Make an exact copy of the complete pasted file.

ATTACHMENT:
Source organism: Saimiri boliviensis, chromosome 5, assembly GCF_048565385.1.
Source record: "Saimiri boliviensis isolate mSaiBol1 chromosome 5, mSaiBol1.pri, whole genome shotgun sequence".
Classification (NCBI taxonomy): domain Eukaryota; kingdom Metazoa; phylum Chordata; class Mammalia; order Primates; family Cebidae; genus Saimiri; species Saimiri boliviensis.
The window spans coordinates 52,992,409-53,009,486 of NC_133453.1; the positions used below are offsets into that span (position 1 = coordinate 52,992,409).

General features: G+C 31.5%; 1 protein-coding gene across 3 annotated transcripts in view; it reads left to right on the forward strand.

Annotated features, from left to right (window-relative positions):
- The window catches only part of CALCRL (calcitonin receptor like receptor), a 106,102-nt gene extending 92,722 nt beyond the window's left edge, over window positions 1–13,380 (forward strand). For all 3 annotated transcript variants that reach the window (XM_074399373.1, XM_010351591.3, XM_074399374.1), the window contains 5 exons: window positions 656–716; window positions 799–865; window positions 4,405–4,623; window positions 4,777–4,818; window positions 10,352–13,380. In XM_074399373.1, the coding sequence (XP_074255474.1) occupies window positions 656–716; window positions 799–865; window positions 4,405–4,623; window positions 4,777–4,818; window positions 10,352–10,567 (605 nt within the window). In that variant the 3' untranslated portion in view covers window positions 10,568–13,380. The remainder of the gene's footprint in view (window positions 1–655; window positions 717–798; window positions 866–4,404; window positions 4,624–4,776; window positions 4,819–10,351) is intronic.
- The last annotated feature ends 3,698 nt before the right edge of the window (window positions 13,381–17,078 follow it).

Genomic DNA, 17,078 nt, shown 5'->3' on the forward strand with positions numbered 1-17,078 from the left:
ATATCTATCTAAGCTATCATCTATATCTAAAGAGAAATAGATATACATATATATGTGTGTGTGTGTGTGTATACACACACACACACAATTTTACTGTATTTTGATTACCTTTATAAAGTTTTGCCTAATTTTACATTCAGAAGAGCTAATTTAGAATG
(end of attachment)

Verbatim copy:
Source organism: Saimiri boliviensis, chromosome 5, assembly GCF_048565385.1.
Source record: "Saimiri boliviensis isolate mSaiBol1 chromosome 5, mSaiBol1.pri, whole genome shotgun sequence".
Classification (NCBI taxonomy): domain Eukaryota; kingdom Metazoa; phylum Chordata; class Mammalia; order Primates; family Cebidae; genus Saimiri; species Saimiri boliviensis.
The window spans coordinates 52,992,409-53,009,486 of NC_133453.1; the positions used below are offsets into that span (position 1 = coordinate 52,992,409).

General features: G+C 31.5%; 1 protein-coding gene across 3 annotated transcripts in view; it reads left to right on the forward strand.

Annotated features, from left to right (window-relative positions):
- The window catches only part of CALCRL (calcitonin receptor like receptor), a 106,102-nt gene extending 92,722 nt beyond the window's left edge, over window positions 1–13,380 (forward strand). For all 3 annotated transcript variants that reach the window (XM_074399373.1, XM_010351591.3, XM_074399374.1), the window contains 5 exons: window positions 656–716; window positions 799–865; window positions 4,405–4,623; window positions 4,777–4,818; window positions 10,352–13,380. In XM_074399373.1, the coding sequence (XP_074255474.1) occupies window positions 656–716; window positions 799–865; window positions 4,405–4,623; window positions 4,777–4,818; window positions 10,352–10,567 (605 nt within the window). In that variant the 3' untranslated portion in view covers window positions 10,568–13,380. The remainder of the gene's footprint in view (window positions 1–655; window positions 717–798; window positions 866–4,404; window positions 4,624–4,776; window positions 4,819–10,351) is intronic.
- The last annotated feature ends 3,698 nt before the right edge of the window (window positions 13,381–17,078 follow it).

Genomic DNA, 17,078 nt, shown 5'->3' on the forward strand with positions numbered 1-17,078 from the left:
ATATCTATCTAAGCTATCATCTATATCTAAAGAGAAATAGATATACATATATATGTGTGTGTGTGTGTGTATACACACACACACACAATTTTACTGTATTTTGATTACCTTTATAAAGTTTTGCCTAATTTTACATTCAGAAGAGCTAATTTAGAATG